Take the 2-minute tour ×
Stack Overflow is a question and answer site for professional and enthusiast programmers. It's 100% free, no registration required.

I was reading and couldn't figure out how to properly do this.

I have a main.c that can't be changed, I'm given a char array char fn[MAX]; max is 100. It is passed into a function readFileName(fn); This is where I get user input to get a new file name. Every time I run my function I get a segmentation fault(core dumped) error. This is what my function looks like. Obviously I'm doing it wrong, but I'm not sure why. Do I need to make a pointer somewhere? Any help would be much appreciated.

void readFileName(char fn[]){
    printf("Please enter the new file that you would like to open\n");
    scanf("%s", fn);

    printf("%s", fn);
}

This is the beginning of the program

int main(int argc, char *argv[]){
    int month, choice;
    int * temps;
    FILE * fin = NULL;
    char fn[MAX];
    fin = openFile(argc, argv);

    month = readMonth(fin);
    temps = fillArray(month, fin);

This is towards the end of the program

            fclose(fin);
            fin = NULL;
            cleanUp(temps);
            temps = NULL;
            readFileName(fn);
//          fin = openInputFile(fn);
            month = readMonth(fin);
            temps = fillArray(month, fin);
share|improve this question
    
How do you define the fn that you pass in the function call? –  SJuan76 Nov 17 '13 at 18:35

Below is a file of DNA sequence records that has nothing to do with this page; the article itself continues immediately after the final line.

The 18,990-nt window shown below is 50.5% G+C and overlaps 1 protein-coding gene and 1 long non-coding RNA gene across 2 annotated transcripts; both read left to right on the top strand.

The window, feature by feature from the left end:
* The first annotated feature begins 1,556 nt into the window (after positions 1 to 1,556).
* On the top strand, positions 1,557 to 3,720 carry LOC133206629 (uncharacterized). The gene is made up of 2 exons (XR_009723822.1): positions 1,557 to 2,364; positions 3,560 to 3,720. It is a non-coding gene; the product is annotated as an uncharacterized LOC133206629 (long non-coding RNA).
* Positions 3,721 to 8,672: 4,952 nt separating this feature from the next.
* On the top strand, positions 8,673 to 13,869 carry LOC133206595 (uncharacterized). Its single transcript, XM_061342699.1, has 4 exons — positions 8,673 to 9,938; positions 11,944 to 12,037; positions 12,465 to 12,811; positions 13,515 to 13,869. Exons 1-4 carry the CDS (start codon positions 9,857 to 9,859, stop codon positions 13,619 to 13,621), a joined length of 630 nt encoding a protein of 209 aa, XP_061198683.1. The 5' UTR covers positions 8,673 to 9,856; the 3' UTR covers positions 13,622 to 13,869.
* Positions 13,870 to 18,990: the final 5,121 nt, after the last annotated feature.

What do you mean. char fn[MAX]; is created in the beginning of the program and never used. and then it is sent readFileName(fn) –  k3vy w3vy Nov 17 '13 at 18:37
    
So char fn[MAX] is a global that's never used? Can you show us how you call the function readFileName? Also, try checking the return value of scanf. –  Robert S. Barnes Nov 17 '13 at 18:45
    
it isn't global. it's declared as char fn[MAX] and then when we call the function it is readFileName(fn) –  k3vy w3vy Nov 17 '13 at 18:46
    
Try checking the return value of scanf. –  Robert S. Barnes Nov 17 '13 at 18:46
show 1 more comment

1 Answer

up vote 0 down vote accepted

I recommend using fgets instead of scanf or your application will crash every time the input is longer than MAX. The scanf is writing over the allocated memory boundaries messing up your stack memory inside the main function. (Of course stdin may still have characters inside of it if the user input is too long and needs to be flushed, but that is another story).

Here is a minimal example:

#include <cstdio>

#define MAX 100

void readFileName(char fileName[]){
    printf("Please enter the new file that you would like to open\n");
    fgets(fileName, MAX, stdin);

    printf("%s", fileName);
}

int main() {
    char fileName[MAX];
    readFileName(fileName);
    printf("Still works here: %s", fileName);
    return 0;
}
share|improve this answer
    
That works, but it seems like my error was after the input hahaha. Thank you –  k3vy w3vy Nov 17 '13 at 19:10
    
Anytime, good luck with your project! –  Marcel Blanck Nov 17 '13 at 19:16
add comment

Your Answer

 
discard

By posting your answer, you agree to the privacy policy and terms of service.

Not the answer you're looking for? Browse other questions tagged or ask your own question.